A space-saving dump valve, booster reels, nozzles and controllers were among a range of innovative firefighting and search and rescue equipment introduced by manufacturers at the Fire Department Instructors Conference (FDIC) in Indianapolis, Ind.
Elkhart Brass of Elkhart, Ind., exhibited a 10-inch dump valve for tankers that was developed in conjunction with Pierce Manufacturing for its PUC tanker. The unibody DV10P is a compact composite high-flow valve that weighs less than 10 pounds, instead of the standard 100-pound dump valves.
Don Sjolin, Elkhart’s vice president of marketing and strategic development, said the valve is much smaller than standard dump valves, saving compartment space for critical gear and water.
“The valve will not corrode, it seals reliably and can be completely removed in less than 10 minutes,” Sjolin said, adding the controls on the valve allow it to be integrated with the truck’s systems controls.
Saving Space And Weight
“Typically, there are three valves on a tanker – left, right and rear,” he said. “So the new valve has the capability of saving a great deal of space and weight.”
|The Elkhart Brass 10-inch dump valve, developed in conjunction with Pierce Manufacturing, is one-tenth the weight of standard dump valves.|
Elkhart also introduced new UBEC 1C electric valve controllers at FDIC. The new controllers give direct valve feedback, offer enhanced programmability, two-wire networking, presets and a companion pressure gauge. They are available for use with valves from 4 inches to 2-1/2 inches.
|Elkhart introduced a new Flex Attack tip nozzle that adjusts in a single click to the left from a wet CAF attack setting to open waterway and dry foam or a single click to the right for a 15/16-inch smoothbore stream.|
“We’ve made the buttons bigger, so the controller is easier to operate through gloves, and the entire controller is small, under 3 inches in diameter and a half-inch thick,” Sjolin said. “That means the controller can be placed almost anywhere.”
Elkhart debuted a new Flex Attack tip nozzle that adjusts in a single click to the left for operation from a wet compressed air foam (CAF) attack setting to an open waterway and dry foam setting or a single click to the right for a tight 15/16-inch smoothbore stream. Sjolin pointed out the ability to change without shutting down is useful in operations where firefighters must go from CAF to water quickly.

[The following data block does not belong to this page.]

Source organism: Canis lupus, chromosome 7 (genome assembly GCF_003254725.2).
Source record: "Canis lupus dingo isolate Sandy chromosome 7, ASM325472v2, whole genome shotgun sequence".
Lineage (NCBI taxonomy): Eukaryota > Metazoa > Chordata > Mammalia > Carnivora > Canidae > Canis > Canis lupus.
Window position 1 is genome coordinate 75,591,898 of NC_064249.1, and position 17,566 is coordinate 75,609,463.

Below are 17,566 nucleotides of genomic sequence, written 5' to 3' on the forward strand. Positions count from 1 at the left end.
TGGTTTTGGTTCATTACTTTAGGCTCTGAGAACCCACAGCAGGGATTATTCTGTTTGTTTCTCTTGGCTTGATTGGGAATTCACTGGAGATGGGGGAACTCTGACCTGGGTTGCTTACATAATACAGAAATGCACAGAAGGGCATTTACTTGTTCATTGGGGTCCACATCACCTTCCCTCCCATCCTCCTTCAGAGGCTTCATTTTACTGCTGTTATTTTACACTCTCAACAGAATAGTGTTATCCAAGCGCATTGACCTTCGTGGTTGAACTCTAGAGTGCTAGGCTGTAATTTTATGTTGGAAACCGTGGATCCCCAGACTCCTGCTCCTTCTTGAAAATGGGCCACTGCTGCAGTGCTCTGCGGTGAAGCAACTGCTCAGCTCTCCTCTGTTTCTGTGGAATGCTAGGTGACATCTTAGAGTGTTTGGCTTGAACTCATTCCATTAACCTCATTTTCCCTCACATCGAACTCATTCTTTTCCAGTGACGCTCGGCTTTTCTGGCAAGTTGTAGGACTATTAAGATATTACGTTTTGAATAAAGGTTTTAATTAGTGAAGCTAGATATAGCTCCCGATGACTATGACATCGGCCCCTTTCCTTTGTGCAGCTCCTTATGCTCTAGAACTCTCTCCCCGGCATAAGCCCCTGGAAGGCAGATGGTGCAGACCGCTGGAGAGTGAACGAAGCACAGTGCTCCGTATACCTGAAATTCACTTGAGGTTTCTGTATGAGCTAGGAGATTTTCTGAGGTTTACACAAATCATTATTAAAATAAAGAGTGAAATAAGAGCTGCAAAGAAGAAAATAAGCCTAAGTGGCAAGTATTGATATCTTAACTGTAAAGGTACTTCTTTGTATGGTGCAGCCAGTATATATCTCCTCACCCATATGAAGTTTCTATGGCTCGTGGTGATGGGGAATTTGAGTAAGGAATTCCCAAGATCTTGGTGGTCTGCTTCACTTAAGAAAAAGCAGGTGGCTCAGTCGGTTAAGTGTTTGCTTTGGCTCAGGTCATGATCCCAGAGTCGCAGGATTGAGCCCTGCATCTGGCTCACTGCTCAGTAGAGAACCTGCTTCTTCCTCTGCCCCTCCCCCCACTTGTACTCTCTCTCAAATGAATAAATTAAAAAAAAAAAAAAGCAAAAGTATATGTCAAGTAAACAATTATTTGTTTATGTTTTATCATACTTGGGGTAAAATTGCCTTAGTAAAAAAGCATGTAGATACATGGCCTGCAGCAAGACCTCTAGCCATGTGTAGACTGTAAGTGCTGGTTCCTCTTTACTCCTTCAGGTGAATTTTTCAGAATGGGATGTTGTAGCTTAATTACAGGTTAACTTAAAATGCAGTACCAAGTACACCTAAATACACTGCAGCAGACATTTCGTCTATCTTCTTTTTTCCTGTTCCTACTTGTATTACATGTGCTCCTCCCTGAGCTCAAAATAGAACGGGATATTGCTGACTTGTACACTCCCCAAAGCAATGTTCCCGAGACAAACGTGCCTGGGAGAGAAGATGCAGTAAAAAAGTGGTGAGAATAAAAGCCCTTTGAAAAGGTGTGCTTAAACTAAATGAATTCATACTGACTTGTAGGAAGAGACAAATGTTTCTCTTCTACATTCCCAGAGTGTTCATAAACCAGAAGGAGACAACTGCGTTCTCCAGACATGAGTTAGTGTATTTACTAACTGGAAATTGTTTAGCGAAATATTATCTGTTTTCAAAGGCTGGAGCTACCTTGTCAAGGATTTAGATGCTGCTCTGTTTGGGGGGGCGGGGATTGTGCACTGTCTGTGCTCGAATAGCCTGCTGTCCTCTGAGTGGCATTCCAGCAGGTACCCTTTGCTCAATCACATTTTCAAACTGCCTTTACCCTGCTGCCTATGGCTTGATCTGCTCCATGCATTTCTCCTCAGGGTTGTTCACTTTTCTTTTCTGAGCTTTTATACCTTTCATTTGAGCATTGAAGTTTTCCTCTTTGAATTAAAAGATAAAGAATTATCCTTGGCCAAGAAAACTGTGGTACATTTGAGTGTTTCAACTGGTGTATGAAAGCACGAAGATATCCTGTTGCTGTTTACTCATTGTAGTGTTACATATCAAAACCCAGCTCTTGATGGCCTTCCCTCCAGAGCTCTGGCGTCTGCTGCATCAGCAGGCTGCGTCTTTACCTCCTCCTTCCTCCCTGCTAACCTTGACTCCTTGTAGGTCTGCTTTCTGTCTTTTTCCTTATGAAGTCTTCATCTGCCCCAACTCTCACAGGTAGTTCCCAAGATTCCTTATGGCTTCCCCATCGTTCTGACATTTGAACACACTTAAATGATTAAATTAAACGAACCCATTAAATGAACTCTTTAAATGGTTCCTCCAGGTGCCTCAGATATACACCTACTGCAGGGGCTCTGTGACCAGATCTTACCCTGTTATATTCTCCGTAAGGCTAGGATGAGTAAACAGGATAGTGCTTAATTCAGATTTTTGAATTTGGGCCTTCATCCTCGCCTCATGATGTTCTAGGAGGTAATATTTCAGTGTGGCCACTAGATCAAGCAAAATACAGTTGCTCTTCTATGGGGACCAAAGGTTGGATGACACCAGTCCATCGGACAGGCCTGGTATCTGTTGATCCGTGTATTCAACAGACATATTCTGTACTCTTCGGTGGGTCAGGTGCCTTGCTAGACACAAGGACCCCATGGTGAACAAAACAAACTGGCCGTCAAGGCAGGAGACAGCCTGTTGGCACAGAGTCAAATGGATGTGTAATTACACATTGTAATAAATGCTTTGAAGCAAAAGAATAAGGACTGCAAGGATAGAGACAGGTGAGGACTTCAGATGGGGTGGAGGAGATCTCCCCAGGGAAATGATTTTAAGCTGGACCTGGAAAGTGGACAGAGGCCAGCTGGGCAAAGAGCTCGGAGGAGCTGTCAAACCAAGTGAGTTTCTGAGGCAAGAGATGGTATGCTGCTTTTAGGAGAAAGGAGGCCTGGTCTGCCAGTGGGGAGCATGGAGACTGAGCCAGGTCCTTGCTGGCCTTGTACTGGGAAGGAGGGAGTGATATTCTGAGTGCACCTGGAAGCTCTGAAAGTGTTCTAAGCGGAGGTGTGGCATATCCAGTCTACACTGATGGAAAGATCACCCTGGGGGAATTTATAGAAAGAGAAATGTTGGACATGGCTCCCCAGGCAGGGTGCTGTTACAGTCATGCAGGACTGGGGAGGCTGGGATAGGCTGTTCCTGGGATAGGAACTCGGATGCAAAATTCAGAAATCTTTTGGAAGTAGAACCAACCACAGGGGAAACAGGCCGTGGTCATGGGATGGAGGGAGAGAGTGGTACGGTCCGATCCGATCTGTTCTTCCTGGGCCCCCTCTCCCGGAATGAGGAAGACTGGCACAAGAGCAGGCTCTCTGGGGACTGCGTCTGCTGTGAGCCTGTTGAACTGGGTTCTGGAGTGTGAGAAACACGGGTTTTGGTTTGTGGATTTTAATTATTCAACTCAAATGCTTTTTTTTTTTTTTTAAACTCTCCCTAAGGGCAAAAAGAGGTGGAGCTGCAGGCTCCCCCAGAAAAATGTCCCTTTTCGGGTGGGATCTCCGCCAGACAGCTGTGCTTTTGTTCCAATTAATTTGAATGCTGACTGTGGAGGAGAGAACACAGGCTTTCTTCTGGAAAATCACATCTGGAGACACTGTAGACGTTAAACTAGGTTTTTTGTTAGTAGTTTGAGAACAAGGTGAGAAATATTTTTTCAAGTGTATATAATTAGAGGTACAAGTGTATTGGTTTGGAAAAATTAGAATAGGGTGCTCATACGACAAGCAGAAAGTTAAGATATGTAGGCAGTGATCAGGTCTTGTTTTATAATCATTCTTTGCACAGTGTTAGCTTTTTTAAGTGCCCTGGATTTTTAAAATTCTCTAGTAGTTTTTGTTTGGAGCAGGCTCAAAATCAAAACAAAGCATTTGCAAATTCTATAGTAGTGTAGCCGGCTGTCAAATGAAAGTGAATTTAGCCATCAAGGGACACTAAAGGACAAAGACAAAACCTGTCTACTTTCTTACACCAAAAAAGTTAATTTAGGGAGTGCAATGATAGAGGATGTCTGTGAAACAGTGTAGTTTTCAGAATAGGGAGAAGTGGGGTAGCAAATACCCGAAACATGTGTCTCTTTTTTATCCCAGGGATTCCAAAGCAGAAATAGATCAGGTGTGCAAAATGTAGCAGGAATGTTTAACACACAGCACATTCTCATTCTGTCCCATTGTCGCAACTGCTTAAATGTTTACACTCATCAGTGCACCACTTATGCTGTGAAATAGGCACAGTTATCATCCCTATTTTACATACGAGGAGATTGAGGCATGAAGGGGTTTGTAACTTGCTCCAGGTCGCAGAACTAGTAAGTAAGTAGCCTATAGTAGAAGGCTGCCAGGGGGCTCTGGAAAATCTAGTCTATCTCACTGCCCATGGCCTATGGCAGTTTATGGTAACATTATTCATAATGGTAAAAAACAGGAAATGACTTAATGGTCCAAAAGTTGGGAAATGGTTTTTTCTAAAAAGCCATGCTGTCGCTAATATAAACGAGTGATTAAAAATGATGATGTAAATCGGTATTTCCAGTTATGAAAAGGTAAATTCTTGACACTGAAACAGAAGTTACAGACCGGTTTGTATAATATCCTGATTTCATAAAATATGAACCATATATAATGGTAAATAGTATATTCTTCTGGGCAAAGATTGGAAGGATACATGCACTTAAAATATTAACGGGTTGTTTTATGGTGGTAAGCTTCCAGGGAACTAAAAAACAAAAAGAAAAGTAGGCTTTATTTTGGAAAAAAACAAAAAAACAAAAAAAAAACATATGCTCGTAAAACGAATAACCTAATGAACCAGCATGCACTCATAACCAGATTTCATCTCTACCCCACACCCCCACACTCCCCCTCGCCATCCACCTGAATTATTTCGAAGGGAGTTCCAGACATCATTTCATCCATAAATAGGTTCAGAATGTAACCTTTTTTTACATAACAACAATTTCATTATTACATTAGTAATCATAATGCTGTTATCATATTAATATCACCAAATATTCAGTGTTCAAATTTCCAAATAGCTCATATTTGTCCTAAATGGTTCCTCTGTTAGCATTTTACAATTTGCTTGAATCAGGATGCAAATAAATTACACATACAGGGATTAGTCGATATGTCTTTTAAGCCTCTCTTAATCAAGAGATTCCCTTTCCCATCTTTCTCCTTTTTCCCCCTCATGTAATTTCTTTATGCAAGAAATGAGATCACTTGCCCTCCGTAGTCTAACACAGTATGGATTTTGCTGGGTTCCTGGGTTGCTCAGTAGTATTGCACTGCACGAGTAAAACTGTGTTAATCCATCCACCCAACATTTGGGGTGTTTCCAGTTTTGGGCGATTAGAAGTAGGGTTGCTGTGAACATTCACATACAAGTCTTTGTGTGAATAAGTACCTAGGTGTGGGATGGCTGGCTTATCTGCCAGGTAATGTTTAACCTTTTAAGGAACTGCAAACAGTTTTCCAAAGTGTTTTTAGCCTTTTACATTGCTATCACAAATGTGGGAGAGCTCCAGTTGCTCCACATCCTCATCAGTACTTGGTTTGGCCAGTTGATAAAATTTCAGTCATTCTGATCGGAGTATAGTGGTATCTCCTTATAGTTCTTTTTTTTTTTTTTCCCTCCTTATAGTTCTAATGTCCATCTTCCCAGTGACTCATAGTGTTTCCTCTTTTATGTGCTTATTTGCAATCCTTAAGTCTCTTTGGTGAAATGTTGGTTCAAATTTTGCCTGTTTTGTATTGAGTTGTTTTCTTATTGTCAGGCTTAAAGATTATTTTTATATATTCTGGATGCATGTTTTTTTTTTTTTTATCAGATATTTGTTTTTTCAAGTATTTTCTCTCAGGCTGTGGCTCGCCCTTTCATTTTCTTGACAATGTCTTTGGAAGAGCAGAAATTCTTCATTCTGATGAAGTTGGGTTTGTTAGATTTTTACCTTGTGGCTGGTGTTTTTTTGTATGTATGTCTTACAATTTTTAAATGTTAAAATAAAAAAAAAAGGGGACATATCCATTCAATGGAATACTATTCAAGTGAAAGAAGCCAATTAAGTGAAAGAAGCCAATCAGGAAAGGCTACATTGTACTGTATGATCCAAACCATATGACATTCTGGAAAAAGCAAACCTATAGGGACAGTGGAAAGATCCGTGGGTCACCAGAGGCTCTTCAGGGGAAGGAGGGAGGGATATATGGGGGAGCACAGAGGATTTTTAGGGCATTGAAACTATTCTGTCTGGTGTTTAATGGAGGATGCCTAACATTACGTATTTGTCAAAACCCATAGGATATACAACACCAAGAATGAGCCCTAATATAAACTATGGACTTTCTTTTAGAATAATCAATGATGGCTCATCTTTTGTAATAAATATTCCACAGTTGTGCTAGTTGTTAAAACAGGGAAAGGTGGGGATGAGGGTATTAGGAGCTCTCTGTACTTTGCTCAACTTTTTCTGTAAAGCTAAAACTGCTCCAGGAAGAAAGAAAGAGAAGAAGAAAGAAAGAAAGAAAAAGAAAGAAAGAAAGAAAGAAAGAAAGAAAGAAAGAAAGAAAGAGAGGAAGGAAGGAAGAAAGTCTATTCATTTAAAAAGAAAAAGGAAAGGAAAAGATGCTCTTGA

Elkhart also exhibited a new light kit for its Sidewinder monitor that can be positioned independently by remote control.
Akron Brass Company of Columbus, Ohio, introduced three new booster reels at FDIC 2010 in three different sizes, available in electric or manual versions.
Durable And Light
“What makes our booster reels unique is we use a powder coated paint and stainless steel hardware, so they are durable and light in weight,” said Akron Product Manager Jason Riggenback.
The reels hold up to 200 feet of 1-inch booster hose and are rated to 1,500 psi.
Akron debuted a new line of high-pressure nozzles in both hand line and bumper turret versions. The hand line nozzles, Riggenback noted, will flow up to 30 gpm at 1,500 psi. The bumper turret version, developed in conjunction with the U.S. Air Force, features an all stainless steel waterway and operates at lower gallonage with higher pressures to provide more surface area with greater cooling effect and less extinguishing agent, according to Product Manager Jeff Benson.
“The effect of the smaller water droplets out of the nozzle reduces the temperature of the fire more effectively,” he said.
|Akron Brass introduced a new line of high-pressure nozzles at FDIC 2010, among them this hand nozzle and a bumper turret version.|